• SIP-13: Implicit Classes “Enrich My Library” (formely “Pimp My Library”) very popular But with lots of cerimony... “Extension methods” becoming common in other languages (even Java!) And with less cerimony at that! Solution: implicit class
  • SIP-13: Implicit Classes// String interpolation with Implicit Classesimplicit class RegexContext(sc: StringContext) { def r(args: Any*) = { sc.checkLengths(args: _*) val res = (args, sc.parts.tail).zipped map { "Q" + _ + "E" + _ } mkString "" (sc.parts.head + res).r }}
  • SIP-14: Futures and Promises Non-blocking asynchronous of operations is a common task Evidence: many libraries have a Future implementation  Including Scala Actors library! Problem:  Non-standard interface  Interface tied to implementation Solution:  Powerful and flexible API implementing the concepts of Future and Promise
  • SIP-14: Futures and Promises// TODO – Sorry! Examples from SIP:import scala.concurrent._val f: Future[List[String]] = future { session.getRecentPosts}f onComplete { case Right(posts) => for (post <- posts) render(post) case Left(t) => render("An error has occured: " +t.getMessage)}
  • SIP-14: Futures and Promises// TODO – Sorry! Examples from SIP:import scala.concurrent._val f: Future[List[String]] = future { session.getRecentPosts}f onFailure { case t => render("An error has occured: " + t.getMessage)} onSuccess { case posts => for (post <- posts) render(post)}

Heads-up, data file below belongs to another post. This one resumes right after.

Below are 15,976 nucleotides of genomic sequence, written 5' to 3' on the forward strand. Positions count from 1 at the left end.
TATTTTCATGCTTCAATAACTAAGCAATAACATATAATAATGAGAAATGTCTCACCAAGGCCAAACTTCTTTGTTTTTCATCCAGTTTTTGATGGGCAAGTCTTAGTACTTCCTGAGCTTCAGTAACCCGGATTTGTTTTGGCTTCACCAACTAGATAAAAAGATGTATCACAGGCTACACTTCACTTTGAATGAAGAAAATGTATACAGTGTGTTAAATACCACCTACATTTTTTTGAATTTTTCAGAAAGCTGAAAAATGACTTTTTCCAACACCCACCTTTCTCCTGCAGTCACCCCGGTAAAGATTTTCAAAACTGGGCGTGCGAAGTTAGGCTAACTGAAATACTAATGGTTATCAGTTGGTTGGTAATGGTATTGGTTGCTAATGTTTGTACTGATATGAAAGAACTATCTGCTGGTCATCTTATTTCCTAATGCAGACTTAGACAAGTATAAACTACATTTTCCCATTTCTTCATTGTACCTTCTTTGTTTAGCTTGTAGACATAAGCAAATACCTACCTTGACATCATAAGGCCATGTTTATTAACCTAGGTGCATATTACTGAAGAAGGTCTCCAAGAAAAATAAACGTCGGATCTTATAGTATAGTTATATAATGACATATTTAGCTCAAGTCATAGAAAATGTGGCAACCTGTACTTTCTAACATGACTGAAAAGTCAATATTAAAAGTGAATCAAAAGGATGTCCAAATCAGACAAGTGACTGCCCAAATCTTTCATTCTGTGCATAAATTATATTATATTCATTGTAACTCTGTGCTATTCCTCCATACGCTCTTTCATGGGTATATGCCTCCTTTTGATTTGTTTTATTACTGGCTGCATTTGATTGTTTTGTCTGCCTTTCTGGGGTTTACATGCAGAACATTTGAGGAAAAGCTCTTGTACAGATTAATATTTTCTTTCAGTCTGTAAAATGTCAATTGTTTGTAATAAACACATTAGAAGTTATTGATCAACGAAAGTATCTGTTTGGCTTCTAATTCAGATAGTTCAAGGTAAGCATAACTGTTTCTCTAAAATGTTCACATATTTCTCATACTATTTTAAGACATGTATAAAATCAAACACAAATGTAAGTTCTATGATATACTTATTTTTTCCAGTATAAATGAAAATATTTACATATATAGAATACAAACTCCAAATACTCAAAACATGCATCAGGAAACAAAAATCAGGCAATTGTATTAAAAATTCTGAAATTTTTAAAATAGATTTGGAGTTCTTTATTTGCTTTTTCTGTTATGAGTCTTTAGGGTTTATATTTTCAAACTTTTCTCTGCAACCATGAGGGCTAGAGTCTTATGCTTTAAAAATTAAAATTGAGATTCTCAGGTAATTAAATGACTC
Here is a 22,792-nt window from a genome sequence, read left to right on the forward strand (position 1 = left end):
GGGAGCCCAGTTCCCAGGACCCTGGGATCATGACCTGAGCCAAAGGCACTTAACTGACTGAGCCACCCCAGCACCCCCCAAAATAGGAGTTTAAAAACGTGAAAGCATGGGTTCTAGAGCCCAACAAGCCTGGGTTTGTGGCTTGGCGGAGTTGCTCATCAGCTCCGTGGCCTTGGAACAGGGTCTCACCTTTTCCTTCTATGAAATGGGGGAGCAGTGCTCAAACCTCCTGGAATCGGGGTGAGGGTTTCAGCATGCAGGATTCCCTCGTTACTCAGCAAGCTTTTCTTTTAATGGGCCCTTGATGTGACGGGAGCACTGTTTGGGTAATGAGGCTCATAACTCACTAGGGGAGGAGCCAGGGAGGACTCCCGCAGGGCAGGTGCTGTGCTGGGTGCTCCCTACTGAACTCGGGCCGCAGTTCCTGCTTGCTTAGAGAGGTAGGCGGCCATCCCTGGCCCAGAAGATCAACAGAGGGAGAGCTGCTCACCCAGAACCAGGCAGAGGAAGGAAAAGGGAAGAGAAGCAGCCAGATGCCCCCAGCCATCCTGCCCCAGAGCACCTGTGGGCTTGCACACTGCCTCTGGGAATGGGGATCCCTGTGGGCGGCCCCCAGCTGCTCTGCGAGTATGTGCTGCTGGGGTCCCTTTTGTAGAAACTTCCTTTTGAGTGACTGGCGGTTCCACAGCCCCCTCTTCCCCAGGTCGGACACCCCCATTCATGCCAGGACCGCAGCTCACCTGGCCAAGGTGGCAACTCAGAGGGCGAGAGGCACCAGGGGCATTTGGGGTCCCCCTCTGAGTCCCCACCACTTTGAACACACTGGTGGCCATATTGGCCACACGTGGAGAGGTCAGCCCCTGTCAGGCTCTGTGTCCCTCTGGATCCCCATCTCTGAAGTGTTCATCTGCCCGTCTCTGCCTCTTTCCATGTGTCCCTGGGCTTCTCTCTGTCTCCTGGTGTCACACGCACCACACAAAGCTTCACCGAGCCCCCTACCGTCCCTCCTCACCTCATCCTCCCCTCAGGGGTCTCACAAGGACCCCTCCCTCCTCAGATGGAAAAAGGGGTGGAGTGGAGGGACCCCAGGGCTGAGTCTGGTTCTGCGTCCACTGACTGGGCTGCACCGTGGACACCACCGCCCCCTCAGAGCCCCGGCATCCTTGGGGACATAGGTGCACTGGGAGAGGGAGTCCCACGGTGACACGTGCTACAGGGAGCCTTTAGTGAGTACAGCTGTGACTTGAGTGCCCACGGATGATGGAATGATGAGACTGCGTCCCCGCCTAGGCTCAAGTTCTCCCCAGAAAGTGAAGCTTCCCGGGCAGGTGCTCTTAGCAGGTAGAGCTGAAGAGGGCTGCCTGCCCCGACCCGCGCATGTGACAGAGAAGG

• SIP-14: Futures and Promises// TODO – Sorry! Examples from SIP:import scala.concurrent._def main(args: Array[String]) { val rateQuote = future { connection.getCurrentValue(USD) } val purchase = rateQuote map { quote => if (isProfitable(quote)) connection.buy(amount,quote) else throw new Exception("not profitable") } blocking(purchase, 0 ns)}
  • SIP-14: Futures and Promises// TODO – Sorry! Examples from SIP:import scala.concurrent.{ future, promise }val p = promise[T]val f = p.futureval producer = future { val r = produceSomething() p success r continueDoingSomethingUnrelated()}val consumer = future { startDoingSomething() f onSuccess { case r => doSomethingWithResult() }}
  • SIP-15: Value Classes Curse of references Curse of boxing:  case class Meter(n: Int) much more “expensive” than int Curse of implicit classes:  "abc“.r creates an unnecessary object just to call new Regex("abc") We want a class that is not a reference! Solution: value classes.